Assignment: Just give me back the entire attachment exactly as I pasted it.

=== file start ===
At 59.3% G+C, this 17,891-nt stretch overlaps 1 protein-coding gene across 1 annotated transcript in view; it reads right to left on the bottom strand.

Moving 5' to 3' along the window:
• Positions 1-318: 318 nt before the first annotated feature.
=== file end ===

At 59.3% G+C, this 17,891-nt stretch overlaps 1 protein-coding gene across 1 annotated transcript in view; it reads right to left on the bottom strand.

Moving 5' to 3' along the window:
• Positions 1-318: 318 nt before the first annotated feature.